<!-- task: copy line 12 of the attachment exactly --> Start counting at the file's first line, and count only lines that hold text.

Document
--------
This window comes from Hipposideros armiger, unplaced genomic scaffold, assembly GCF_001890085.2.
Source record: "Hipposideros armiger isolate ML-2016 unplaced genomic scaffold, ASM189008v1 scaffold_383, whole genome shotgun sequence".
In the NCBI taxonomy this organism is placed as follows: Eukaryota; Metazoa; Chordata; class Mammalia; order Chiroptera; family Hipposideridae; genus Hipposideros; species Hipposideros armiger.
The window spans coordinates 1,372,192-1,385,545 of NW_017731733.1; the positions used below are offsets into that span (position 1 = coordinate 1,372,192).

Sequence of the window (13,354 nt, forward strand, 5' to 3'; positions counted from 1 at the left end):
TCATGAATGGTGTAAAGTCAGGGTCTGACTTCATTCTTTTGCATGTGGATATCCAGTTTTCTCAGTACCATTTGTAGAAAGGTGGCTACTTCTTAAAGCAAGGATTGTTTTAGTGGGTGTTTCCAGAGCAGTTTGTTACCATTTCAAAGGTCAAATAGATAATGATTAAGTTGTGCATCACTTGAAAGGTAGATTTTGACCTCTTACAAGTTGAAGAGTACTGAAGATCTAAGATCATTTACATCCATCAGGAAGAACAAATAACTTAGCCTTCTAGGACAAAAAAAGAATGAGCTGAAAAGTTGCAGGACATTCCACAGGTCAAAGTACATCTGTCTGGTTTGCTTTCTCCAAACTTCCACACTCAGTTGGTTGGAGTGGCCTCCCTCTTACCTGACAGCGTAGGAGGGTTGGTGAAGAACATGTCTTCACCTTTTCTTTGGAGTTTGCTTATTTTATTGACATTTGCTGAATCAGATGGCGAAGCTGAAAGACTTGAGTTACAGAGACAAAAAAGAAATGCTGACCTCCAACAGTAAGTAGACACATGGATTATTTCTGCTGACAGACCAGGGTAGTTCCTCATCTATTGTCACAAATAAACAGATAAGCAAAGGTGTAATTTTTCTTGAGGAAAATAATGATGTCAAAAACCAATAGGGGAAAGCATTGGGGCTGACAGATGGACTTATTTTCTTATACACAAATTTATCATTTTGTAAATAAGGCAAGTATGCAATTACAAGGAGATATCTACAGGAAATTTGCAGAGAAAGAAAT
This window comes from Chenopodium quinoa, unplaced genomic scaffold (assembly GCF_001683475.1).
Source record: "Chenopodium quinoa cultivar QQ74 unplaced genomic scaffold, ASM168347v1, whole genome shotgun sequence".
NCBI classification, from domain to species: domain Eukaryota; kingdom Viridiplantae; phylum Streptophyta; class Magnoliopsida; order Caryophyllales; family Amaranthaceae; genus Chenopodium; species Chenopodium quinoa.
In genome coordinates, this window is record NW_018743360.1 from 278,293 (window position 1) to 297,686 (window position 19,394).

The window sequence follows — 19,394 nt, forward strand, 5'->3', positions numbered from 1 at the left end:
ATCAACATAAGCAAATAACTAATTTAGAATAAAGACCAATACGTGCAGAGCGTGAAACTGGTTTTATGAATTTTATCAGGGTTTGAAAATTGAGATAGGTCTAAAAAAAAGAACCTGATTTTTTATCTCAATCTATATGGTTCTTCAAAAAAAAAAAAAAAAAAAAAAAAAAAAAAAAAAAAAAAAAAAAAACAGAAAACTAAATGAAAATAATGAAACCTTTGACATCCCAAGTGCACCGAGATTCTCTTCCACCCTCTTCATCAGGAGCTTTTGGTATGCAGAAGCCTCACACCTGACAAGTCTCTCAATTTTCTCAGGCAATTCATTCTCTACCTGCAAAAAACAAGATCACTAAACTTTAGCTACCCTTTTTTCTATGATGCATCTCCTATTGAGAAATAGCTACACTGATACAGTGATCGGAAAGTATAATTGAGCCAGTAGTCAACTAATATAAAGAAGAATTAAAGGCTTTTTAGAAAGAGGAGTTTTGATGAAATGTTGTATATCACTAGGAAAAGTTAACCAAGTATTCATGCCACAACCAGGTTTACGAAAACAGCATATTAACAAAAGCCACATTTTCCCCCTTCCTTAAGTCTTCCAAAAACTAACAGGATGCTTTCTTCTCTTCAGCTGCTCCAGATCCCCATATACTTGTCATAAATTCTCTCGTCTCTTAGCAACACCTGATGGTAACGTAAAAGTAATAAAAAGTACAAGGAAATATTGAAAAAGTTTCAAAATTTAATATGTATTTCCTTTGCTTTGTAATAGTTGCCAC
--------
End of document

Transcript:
ATCAACATAAGCAAATAACTAATTTAGAATAAAGACCAATACGTGCAGAGCGTGAAACTGGTTTTATGAATTTTATCAGGGTTTGAAAATTGAGATAGGTCTAAAAAAAAGAACCTGATTTTTTATCTCAATCTATATGGTTCTTCAAAAAAAAAAAAAAAAAAAAAAAAAAAAAAAAAAAAAAAAAAAAAACAGAAAACTAAATGAAAATAATGAAACCTTTGACATCCCAAGTGCACCGAGATTCTCTTCCACCCTCTTCATCAGGAGCTTTTGGTATGCAGAAGCCTCACACCTGACAAGTCTCTCAATTTTCTCAGGCAATTCATTCTCTACCTGCAAAAAACAAGATCACTAAACTTTAGCTACCCTTTTTTCTATGATGCATCTCCTATTGAGAAATAGCTACACTGATACAGTGATCGGAAAGTATAATTGAGCCAGTAGTCAACTAATATAAAGAAGAATTAAAGGCTTTTTAGAAAGAGGAGTTTTGATGAAATGTTGTATATCACTAGGAAAAGTTAACCAAGTATTCATGCCACAACCAGGTTTACGAAAACAGCATATTAACAAAAGCCACATTTTCCCCCTTCCTTAAGTCTTCCAAAAACTAACAGGATGCTTTCTTCTCTTCAGCTGCTCCAGATCCCCATATACTTGTCATAAATTCTCTCGTCTCTTAGCAACACCTGATGGTAACGTAAAAGTAATAAAAAGTACAAGGAAATATTGAAAAAGTTTCAAAATTTAATATGTATTTCCTTTGCTTTGTAATAGTTGCCAC